VICTORIA PYRON TANKERSLEY
In Textual Editing and Criticism: An Introduction, Erick Kelemen states that “a fundamental principle in textual criticism is that no text is ever truly final, so that each reader can participate in creating (or recovering) it.”[i] This means that textual critics can actually work to create a text, rather than just to excavate the archaeology of the text. But shouldn’t textual critics be dedicated to recovering the authentic work, not creating their own edition?
Thomas Tanselle’s definitions of “work” and “document” provide clarity here.[ii] Tanselle views a document as the actual piece of paper, book, or manuscript we hold before our eyes, while he views a work as “an abstraction, reminiscent of Plato’s ideal forms.”[iii] In this, textual critics can spend their career excavating the literary documents as well as combining and interpreting them; they both rediscover and create the ideal work. However, some scholars still agree with my gut reaction, arguing against this “attempt to reconstruct the ideal text from the imperfect versions in the various documents.”[iv] They note that this ideal work is, in effect, merely an editor’s creation rather than the original author’s. However, as textual critics attempt to be faithful to the work and to present the whole, ideal work to readers, I’ve come to believe that the real issue doesn’t lie in whether or not critics conflate documents, but it lies in how those critics choose to present their conflated works.
To explore this question, I want to focus mostly on biblical literature, since it is known for being replete with editing and translation variations. While some scholars and recent biblical publishers may consider minor variations in the text to be accidental, a deeper exegetical look into the text reveals otherwise. For example, William Mounce, in Basics of Biblical Greek Grammar, explains that Romans 9:5 has the phrase κατὰ σάρκα, meaning “according to the flesh,” with no punctuation.[v] Whether or not a period, or “major stop,” is inferred after κατὰ σάρκα makes a significant theological difference. If there is a period, then the next statement in the verse refers to the Judaic idea of God, saying, “May God, supreme above all, be blessed for ever! Amen.” However, if there is no inferred period, the next statement then refers back to Christ, supporting the Christian idea of Christ as God, saying, “Christ, who is God over all, forever praised! Amen.”[vi] Thus, the editor’s choice to insert or not insert a period, based on their understanding of the text and the language, results in a catastrophic theological conundrum—one that has the power to separate two different religions.
In another example, Mounce explains that even one little article, ὁ (or “the”), in John 1:1 is the defense against a major heresy— Sabellianism, or Modalism.[vii] The original Greek states, θεὸς ἦν ὁ λόγος, or “God was the Word.” Grammatically, “Word” is identified as the subject of the sentence because of the article “the,” and the word “God” is thrown to the front of the sentence for emphasis.[viii] If the translator accidentally mistook θεὸς for the subject and added ὁ, the text would then read as “the Word was the God,” instead of as “the Word was God.” This slight difference leads to yet another theological difference, namely, Modalism, which is the anti-Trinitarian belief that God the Father, Son, and Holy Spirit are all the same being, simply manifesting in different modes, rather than three distinct persons.[ix]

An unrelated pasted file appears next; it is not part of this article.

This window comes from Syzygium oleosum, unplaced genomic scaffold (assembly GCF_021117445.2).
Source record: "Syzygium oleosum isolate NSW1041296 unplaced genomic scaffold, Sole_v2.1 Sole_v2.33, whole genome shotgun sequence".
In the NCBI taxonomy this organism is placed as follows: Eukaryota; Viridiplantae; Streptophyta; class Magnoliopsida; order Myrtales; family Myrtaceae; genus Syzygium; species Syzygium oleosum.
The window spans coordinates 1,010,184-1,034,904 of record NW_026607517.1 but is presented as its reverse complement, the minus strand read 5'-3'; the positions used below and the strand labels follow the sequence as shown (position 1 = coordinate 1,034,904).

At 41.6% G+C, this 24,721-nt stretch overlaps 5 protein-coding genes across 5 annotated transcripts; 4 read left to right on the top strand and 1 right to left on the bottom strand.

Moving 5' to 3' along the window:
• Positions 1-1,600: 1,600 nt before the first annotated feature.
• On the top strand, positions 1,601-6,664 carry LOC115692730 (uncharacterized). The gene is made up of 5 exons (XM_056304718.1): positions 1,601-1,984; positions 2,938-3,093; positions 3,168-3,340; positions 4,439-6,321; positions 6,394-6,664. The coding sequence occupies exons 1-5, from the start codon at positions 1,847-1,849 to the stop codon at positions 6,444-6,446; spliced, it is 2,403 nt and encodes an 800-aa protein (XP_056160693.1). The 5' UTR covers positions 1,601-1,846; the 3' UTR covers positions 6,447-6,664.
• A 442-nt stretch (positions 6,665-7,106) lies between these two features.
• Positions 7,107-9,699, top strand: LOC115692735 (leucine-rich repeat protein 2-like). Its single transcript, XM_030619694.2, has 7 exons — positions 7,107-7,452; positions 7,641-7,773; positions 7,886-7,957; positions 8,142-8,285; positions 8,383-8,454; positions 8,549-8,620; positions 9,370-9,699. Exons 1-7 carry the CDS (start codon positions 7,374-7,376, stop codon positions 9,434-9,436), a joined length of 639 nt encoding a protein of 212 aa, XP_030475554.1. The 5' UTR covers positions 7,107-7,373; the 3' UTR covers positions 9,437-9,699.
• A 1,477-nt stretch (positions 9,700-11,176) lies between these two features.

Despite this textual fragility, a graphic artist named Adam Greene decided to create a Kickstarter project called Bibliotheca in 2014. Bibliotheca is a clear text edition of the Bible, based on the idea that “the literature of the Bible was experienced by its ancient audiences as pure literary art—written or oral—with none of the encyclopedic conventions we are accustomed to today (chapter divisions, verse numbers, notes, cross references, etc.).”[x] These conventions are completely eliminated from this version of the Bible to help readers have “an exceptionally fluid reading experience,” in which they get to enjoy the literary merits and story of biblical literature.[xi] However, despite the comfortable and fluid reading style Bibliotheca allows, some biblical scholars are (rightfully so) worried about the depth of understanding that it sacrifices. In an article by the Huffington Post, New Testament professor Dr. Margaret Aymer states her worry “that the lack of footnotes may create a false sense of certainty for readers,” since “‘even translations of classical works often have endnotes to indicate where there might be issues with the translation.’”[xii] Aymer then went on to say that she did not view the text as particularly dangerous. However, after having just a glimpse of the countless ways that biblical literature can be subtly changed, I wonder if it is actually dangerous. Putting a clear text edition of a book considered sacred in the hands of a wide range of potentially uneducated readers may set the stage for readers to come to misleading conclusions.